Try these Mississippi Delta tamales for a Southern twist on a Mesoamerican tradition
About the recipe
“Over the decades, various cultures put their spin on the tamale until we had the hot tamale we love today,” said Anne Martin, author of Delta Hot Tamales and co-founder of the Delta Hot Tamale Festival in Greenville, Mississippi. “And what better place to find this perfect, portable food than at a gas station? You grab a bundle, and a lot of paper towels, and very carefully push that spicy goodness out of the corn shuck into your mouth.”
This recipe was adapted from the Southern Foodways Alliance and the Hot Tamale Trail.
Serves: 7 to 8 dozen
Hands On Time: 4 hours and 0 minutes
Total Time: 8 hours and 30 minutes
6 to 8 pounds boneless pork shoulder, chuck roast or chicken thighs, cut into large cubes
3/4 cup vegetable oil
1/4 cup chili powder
2 tablespoons paprika
2 tablespoons kosher salt
1 tablespoon onion powder
1 tablespoon garlic powder
2 teaspoons freshly ground black pepper
1 teaspoon ground cayenne pepper
1 teaspoon ground cumin
8 dozen corn husks
8 cups dried masa flour
4 teaspoons baking powder
2 teaspoons salt
1 2/3 cups lard or vegetable shortening
6 to 8 cups warm cooking liquid from the filling (above)
To make the filling: In a large, heavy pot, cover the meat with cold water and bring to a boil over high heat. Cover the pot, reduce the heat to medium-low and simmer until the meat is very tender, 2 to 2 1/2 hours. Using a slotted spoon, transfer the meat to a bowl and let cool. Reserve the cooking liquid.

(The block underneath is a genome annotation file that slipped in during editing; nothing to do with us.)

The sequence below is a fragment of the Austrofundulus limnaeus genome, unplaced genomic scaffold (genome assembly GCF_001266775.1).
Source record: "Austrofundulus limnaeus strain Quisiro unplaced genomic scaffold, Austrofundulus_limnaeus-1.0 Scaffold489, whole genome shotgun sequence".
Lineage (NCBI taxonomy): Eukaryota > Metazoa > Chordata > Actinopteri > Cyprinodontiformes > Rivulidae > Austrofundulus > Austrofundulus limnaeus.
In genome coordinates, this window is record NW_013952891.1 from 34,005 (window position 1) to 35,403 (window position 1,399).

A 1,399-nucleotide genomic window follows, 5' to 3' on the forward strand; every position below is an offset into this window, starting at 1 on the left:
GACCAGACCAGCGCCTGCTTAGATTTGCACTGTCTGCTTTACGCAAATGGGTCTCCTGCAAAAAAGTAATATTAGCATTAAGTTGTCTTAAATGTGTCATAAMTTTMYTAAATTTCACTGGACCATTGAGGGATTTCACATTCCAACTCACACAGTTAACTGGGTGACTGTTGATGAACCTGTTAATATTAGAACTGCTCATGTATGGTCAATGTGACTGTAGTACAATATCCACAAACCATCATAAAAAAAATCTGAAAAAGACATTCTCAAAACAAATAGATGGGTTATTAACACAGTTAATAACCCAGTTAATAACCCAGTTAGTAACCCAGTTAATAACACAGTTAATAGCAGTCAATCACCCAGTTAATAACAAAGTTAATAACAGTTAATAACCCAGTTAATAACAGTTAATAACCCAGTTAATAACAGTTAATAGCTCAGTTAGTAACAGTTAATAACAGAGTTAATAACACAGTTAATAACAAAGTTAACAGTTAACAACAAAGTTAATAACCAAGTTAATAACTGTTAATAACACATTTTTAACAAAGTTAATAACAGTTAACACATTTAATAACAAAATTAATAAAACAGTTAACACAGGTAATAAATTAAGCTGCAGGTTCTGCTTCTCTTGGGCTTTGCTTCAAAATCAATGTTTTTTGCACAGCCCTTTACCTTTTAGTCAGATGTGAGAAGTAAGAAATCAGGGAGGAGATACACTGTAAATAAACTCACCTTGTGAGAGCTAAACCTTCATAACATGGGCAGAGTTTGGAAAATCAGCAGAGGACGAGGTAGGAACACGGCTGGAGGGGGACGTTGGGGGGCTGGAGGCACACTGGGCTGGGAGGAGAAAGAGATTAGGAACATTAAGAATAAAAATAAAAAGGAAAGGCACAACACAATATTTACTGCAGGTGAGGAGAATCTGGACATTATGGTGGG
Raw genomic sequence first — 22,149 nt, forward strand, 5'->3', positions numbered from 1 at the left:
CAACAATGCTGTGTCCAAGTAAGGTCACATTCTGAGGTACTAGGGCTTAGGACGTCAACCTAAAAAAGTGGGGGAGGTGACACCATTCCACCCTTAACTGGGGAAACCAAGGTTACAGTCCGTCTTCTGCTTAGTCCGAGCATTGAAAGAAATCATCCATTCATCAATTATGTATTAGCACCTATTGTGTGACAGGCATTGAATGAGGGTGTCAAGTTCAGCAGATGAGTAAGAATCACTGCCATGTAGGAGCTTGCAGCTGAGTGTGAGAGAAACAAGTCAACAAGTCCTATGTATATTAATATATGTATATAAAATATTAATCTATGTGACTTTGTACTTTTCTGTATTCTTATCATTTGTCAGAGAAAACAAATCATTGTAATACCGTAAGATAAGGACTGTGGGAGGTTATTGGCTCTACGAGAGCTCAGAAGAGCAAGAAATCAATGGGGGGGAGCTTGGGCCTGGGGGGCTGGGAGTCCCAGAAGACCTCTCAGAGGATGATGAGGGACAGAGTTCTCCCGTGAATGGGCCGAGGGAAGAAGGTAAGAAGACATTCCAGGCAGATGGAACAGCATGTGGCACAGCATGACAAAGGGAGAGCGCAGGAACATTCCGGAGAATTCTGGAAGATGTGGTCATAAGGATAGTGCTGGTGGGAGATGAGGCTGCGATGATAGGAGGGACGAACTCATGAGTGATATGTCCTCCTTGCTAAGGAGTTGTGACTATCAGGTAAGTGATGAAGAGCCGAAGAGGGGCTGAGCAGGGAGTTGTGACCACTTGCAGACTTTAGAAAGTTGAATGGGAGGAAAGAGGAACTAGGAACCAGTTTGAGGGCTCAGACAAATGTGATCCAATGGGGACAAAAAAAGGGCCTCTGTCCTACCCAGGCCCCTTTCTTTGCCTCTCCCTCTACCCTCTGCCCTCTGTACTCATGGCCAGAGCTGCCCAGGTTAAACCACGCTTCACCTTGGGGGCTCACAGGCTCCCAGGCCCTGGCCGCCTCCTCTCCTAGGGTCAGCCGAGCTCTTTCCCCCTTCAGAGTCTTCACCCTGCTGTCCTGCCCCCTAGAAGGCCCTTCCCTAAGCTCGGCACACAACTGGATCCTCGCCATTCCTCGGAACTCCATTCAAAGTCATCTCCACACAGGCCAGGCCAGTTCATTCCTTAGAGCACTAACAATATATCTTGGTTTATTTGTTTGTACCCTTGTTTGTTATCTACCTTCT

When the meat is cool enough to handle, remove and discard any skin and large pieces of fat. Shred or dice the meat into small pieces. There should be about 14 to 16 cups.
In a large, heavy pot, heat the vegetable oil over medium heat. Stir in the chili powder, paprika, salt, onion powder, garlic powder, pepper, cayenne and cumin. Add the meat and stir to coat it with the oil and spices. Cook, stirring often, until the meat is warmed through, 7 to 10 minutes.
To make the tamales: While the meat is cooking, soak the husks in a large bowl or sink full of very warm water, until they are soft and pliable, about 2 hours. Gently separate the husks into single leaves, trying not to tear them. Wash off any dust and discard any corn silks. (Keep any husks that split to the side, since two small pieces can be overlapped and used as one.)
In a large bowl, stir together the masa, baking powder and salt. Add the lard and stir until well-blended. Gradually stir in enough of the warm cooking liquid to make soft, spongy dough that is the consistency of thick mashed potatoes. The dough should be quite moist, but not wet. Cover the bowl with a damp cloth.
Remove a corn husk from the water, pat it dry, and lay it on a work surface. Spread about 1/4 cup of the dough in an even layer across the wide end of the husk to within 1 inch of the edges. Spoon about 1 tablespoon of the meat mixture in a line down the center of the dough. Roll the husk so that the dough surrounds the filling. Fold the bottom up to close and complete the package, leaving the other end open. Place the completed tamales in a single layer on a baking sheet. Repeat until all dough and filling is used.
Stand the tamales closed side-down in a large steamer basket. Cover the tamales with a damp towel or additional husks. Steam over simmering water until the dough is firm and pulls away from the husk easily and cleanly, 60 to 75 minutes. Serve warm.